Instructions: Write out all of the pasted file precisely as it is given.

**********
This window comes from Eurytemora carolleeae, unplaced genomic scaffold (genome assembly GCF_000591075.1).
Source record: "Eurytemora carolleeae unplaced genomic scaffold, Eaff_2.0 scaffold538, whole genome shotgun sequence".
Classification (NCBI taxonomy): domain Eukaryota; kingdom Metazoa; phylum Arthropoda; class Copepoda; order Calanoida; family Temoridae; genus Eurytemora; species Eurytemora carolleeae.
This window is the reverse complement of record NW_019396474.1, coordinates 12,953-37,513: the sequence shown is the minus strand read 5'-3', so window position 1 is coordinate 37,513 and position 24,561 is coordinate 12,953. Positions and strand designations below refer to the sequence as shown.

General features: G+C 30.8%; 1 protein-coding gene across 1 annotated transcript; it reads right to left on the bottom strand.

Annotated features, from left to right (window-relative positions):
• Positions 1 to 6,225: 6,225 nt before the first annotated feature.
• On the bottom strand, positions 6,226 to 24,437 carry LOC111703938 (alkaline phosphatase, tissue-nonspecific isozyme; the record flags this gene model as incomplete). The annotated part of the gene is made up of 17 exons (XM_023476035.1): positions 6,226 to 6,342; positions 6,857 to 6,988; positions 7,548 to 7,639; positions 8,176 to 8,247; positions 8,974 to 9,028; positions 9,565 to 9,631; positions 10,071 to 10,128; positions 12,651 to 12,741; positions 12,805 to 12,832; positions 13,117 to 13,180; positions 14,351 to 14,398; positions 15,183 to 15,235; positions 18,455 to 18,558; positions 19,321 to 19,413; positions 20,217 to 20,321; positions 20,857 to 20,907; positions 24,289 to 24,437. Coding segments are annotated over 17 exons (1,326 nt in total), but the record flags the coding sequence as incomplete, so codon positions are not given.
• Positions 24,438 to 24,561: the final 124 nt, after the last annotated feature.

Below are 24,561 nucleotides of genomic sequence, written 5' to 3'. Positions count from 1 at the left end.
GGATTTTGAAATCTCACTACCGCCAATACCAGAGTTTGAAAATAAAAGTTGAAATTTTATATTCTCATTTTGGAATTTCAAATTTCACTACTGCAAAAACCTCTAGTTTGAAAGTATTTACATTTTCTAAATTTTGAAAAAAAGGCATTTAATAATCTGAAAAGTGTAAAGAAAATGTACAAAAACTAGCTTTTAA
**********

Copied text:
This window comes from Eurytemora carolleeae, unplaced genomic scaffold (genome assembly GCF_000591075.1).
Source record: "Eurytemora carolleeae unplaced genomic scaffold, Eaff_2.0 scaffold538, whole genome shotgun sequence".
Classification (NCBI taxonomy): domain Eukaryota; kingdom Metazoa; phylum Arthropoda; class Copepoda; order Calanoida; family Temoridae; genus Eurytemora; species Eurytemora carolleeae.
This window is the reverse complement of record NW_019396474.1, coordinates 12,953-37,513: the sequence shown is the minus strand read 5'-3', so window position 1 is coordinate 37,513 and position 24,561 is coordinate 12,953. Positions and strand designations below refer to the sequence as shown.

General features: G+C 30.8%; 1 protein-coding gene across 1 annotated transcript; it reads right to left on the bottom strand.

Annotated features, from left to right (window-relative positions):
• Positions 1 to 6,225: 6,225 nt before the first annotated feature.
• On the bottom strand, positions 6,226 to 24,437 carry LOC111703938 (alkaline phosphatase, tissue-nonspecific isozyme; the record flags this gene model as incomplete). The annotated part of the gene is made up of 17 exons (XM_023476035.1): positions 6,226 to 6,342; positions 6,857 to 6,988; positions 7,548 to 7,639; positions 8,176 to 8,247; positions 8,974 to 9,028; positions 9,565 to 9,631; positions 10,071 to 10,128; positions 12,651 to 12,741; positions 12,805 to 12,832; positions 13,117 to 13,180; positions 14,351 to 14,398; positions 15,183 to 15,235; positions 18,455 to 18,558; positions 19,321 to 19,413; positions 20,217 to 20,321; positions 20,857 to 20,907; positions 24,289 to 24,437. Coding segments are annotated over 17 exons (1,326 nt in total), but the record flags the coding sequence as incomplete, so codon positions are not given.
• Positions 24,438 to 24,561: the final 124 nt, after the last annotated feature.

Below are 24,561 nucleotides of genomic sequence, written 5' to 3'. Positions count from 1 at the left end.
GGATTTTGAAATCTCACTACCGCCAATACCAGAGTTTGAAAATAAAAGTTGAAATTTTATATTCTCATTTTGGAATTTCAAATTTCACTACTGCAAAAACCTCTAGTTTGAAAGTATTTACATTTTCTAAATTTTGAAAAAAAGGCATTTAATAATCTGAAAAGTGTAAAGAAAATGTACAAAAACTAGCTTTTAA